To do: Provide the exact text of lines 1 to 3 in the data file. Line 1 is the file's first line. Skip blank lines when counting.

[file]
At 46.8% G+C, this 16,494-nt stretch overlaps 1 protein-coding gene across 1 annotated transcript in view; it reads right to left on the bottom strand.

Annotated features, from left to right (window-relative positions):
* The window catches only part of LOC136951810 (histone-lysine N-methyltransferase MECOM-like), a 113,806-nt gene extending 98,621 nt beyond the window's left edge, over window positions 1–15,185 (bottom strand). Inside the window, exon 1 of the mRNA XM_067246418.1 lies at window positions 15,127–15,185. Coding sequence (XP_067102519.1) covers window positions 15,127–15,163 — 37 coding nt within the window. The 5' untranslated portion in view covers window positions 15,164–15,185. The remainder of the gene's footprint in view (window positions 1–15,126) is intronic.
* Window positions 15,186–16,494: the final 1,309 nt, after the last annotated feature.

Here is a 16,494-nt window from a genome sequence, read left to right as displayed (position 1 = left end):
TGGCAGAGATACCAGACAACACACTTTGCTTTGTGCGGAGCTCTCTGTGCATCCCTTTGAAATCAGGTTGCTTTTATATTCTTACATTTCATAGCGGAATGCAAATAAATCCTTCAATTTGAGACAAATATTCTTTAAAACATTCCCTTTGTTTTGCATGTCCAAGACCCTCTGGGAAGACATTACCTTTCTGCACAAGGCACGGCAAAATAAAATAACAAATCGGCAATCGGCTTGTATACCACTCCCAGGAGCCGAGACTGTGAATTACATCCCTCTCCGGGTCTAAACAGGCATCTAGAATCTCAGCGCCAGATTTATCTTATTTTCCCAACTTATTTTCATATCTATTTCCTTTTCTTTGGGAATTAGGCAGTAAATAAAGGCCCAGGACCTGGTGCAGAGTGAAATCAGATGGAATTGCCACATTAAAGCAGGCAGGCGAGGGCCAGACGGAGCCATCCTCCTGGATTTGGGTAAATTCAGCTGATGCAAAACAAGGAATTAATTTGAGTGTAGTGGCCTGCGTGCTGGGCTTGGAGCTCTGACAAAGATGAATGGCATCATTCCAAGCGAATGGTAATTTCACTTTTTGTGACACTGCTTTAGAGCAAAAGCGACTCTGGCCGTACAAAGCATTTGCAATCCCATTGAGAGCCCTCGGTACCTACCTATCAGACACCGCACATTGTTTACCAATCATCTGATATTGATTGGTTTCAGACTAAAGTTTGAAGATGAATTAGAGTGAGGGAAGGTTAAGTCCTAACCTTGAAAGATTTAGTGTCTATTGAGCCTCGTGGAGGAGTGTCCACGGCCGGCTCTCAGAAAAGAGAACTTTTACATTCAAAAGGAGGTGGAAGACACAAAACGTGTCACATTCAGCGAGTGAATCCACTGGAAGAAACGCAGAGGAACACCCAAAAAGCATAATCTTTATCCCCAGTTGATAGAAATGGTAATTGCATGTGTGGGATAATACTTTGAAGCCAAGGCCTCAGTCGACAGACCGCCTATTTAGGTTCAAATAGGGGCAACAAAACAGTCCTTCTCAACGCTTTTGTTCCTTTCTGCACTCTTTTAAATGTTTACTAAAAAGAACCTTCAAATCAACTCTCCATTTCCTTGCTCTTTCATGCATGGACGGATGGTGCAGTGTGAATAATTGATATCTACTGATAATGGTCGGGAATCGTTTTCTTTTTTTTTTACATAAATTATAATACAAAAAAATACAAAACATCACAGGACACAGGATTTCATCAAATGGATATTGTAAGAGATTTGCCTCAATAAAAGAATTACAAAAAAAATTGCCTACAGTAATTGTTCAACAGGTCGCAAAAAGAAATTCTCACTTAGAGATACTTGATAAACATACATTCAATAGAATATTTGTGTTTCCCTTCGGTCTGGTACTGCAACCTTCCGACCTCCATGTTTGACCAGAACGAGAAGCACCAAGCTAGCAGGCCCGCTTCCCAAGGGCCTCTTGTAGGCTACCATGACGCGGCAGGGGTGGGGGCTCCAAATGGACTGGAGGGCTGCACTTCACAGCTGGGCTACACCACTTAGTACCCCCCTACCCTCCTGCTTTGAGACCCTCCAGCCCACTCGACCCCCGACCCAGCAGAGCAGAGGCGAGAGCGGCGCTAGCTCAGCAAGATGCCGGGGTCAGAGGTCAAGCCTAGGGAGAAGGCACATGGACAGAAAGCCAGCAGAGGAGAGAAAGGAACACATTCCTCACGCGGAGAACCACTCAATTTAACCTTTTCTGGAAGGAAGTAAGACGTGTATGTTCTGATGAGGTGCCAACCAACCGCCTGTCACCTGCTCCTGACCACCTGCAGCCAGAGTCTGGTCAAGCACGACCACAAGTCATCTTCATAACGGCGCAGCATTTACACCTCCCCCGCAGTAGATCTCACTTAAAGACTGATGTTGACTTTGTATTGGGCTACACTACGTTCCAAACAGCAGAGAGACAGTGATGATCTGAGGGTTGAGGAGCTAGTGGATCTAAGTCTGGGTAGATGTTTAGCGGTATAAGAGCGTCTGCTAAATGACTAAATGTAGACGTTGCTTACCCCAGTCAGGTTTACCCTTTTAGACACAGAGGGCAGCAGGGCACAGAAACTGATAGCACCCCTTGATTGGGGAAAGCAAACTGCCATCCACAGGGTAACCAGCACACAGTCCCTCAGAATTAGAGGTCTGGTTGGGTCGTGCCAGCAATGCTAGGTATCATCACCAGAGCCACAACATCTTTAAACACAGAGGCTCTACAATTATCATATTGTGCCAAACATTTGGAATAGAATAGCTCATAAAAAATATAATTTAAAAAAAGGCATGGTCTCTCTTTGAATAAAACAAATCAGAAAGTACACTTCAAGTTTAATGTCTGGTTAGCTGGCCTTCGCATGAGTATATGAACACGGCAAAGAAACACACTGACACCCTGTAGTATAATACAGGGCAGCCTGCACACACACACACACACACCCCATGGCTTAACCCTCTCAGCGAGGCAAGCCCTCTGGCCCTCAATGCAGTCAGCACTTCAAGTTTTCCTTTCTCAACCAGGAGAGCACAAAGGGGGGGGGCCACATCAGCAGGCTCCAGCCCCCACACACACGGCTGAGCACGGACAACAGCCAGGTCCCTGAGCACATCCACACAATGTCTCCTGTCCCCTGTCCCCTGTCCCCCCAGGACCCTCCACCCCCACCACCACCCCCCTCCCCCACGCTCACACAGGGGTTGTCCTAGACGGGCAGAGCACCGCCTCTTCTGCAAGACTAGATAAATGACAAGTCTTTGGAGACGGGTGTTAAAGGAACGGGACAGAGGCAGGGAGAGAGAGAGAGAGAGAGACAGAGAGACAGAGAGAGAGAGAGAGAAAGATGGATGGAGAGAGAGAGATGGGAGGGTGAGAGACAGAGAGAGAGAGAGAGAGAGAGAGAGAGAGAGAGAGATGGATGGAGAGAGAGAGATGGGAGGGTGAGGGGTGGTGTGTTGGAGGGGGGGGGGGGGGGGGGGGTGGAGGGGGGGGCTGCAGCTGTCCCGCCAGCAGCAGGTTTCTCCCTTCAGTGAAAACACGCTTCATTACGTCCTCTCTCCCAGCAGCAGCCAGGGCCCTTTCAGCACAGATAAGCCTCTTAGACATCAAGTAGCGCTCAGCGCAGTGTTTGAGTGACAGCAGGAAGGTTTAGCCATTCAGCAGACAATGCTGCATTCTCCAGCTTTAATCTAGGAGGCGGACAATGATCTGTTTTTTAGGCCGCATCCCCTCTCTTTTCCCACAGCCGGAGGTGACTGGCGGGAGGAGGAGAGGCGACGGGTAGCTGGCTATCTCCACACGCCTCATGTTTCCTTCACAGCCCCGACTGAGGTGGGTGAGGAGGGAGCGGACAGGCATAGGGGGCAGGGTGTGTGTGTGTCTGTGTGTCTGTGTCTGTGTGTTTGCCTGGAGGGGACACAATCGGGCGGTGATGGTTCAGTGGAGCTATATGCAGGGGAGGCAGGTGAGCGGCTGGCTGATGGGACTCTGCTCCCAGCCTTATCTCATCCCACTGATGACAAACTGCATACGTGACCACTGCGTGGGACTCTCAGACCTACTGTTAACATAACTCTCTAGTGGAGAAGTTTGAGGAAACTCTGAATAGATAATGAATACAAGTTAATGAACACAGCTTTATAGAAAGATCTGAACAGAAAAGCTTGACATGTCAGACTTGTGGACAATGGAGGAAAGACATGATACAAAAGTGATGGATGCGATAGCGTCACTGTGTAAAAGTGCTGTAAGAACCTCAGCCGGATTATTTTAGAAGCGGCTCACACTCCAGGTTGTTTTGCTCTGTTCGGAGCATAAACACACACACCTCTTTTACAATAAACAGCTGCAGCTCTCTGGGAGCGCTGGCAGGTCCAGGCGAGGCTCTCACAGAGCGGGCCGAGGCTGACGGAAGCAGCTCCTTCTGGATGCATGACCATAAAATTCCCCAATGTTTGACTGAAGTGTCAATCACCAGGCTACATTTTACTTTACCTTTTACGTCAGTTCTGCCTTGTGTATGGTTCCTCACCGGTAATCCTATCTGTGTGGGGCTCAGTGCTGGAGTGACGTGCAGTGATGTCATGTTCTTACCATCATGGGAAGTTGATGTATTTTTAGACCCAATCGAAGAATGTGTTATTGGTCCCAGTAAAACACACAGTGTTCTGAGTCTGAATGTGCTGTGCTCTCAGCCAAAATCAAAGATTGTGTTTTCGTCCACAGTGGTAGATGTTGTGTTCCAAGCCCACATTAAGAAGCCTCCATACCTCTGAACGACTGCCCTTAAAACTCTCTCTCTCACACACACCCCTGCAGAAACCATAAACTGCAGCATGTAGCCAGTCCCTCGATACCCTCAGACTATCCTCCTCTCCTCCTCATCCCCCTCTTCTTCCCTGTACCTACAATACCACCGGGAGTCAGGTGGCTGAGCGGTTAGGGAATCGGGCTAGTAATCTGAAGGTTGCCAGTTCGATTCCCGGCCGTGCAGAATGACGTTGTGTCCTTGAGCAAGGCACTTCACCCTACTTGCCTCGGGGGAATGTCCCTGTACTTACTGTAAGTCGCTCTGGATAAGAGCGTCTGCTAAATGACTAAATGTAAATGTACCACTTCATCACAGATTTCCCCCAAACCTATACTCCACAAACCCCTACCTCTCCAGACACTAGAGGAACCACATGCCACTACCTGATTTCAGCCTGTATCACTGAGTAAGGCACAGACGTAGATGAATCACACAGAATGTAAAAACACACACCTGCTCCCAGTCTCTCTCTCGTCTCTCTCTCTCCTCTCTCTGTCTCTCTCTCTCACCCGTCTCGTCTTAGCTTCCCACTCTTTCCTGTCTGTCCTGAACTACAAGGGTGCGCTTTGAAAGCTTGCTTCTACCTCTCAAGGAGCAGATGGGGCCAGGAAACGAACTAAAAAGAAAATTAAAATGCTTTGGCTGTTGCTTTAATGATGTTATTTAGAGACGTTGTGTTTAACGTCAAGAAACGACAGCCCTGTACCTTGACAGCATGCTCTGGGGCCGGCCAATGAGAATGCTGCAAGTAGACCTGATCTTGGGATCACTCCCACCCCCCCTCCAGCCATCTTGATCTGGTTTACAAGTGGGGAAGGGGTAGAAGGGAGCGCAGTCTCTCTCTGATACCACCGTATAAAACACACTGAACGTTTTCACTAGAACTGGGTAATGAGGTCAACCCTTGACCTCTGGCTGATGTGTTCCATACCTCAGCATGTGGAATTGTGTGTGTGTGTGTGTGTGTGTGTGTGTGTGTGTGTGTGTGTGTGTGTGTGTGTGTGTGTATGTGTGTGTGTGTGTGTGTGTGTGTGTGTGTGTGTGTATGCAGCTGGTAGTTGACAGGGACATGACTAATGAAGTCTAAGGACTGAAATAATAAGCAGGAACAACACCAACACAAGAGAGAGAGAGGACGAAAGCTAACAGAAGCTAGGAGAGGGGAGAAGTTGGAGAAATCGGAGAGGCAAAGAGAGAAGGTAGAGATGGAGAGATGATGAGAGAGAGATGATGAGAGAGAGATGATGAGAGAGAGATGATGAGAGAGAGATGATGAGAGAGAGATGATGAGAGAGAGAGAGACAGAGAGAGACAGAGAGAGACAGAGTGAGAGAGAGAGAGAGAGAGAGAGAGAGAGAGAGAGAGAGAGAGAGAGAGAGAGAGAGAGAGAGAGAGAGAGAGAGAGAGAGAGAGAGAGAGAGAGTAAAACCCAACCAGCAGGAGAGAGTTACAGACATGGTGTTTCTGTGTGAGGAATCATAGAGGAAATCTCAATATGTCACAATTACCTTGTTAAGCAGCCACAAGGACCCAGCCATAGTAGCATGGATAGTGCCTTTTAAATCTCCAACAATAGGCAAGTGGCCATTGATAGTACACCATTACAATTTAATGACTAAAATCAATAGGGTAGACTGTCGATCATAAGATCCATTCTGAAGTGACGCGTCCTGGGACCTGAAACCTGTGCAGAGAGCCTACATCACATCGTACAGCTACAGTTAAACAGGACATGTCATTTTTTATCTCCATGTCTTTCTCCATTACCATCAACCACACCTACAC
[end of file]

At 46.8% G+C, this 16,494-nt stretch overlaps 1 protein-coding gene across 1 annotated transcript in view; it reads right to left on the bottom strand.

Annotated features, from left to right (window-relative positions):
* The window catches only part of LOC136951810 (histone-lysine N-methyltransferase MECOM-like), a 113,806-nt gene extending 98,621 nt beyond the window's left edge, over window positions 1–15,185 (bottom strand). Inside the window, exon 1 of the mRNA XM_067246418.1 lies at window positions 15,127–15,185. Coding sequence (XP_067102519.1) covers window positions 15,127–15,163 — 37 coding nt within the window. The 5' untranslated portion in view covers window positions 15,164–15,185. The remainder of the gene's footprint in view (window positions 1–15,126) is intronic.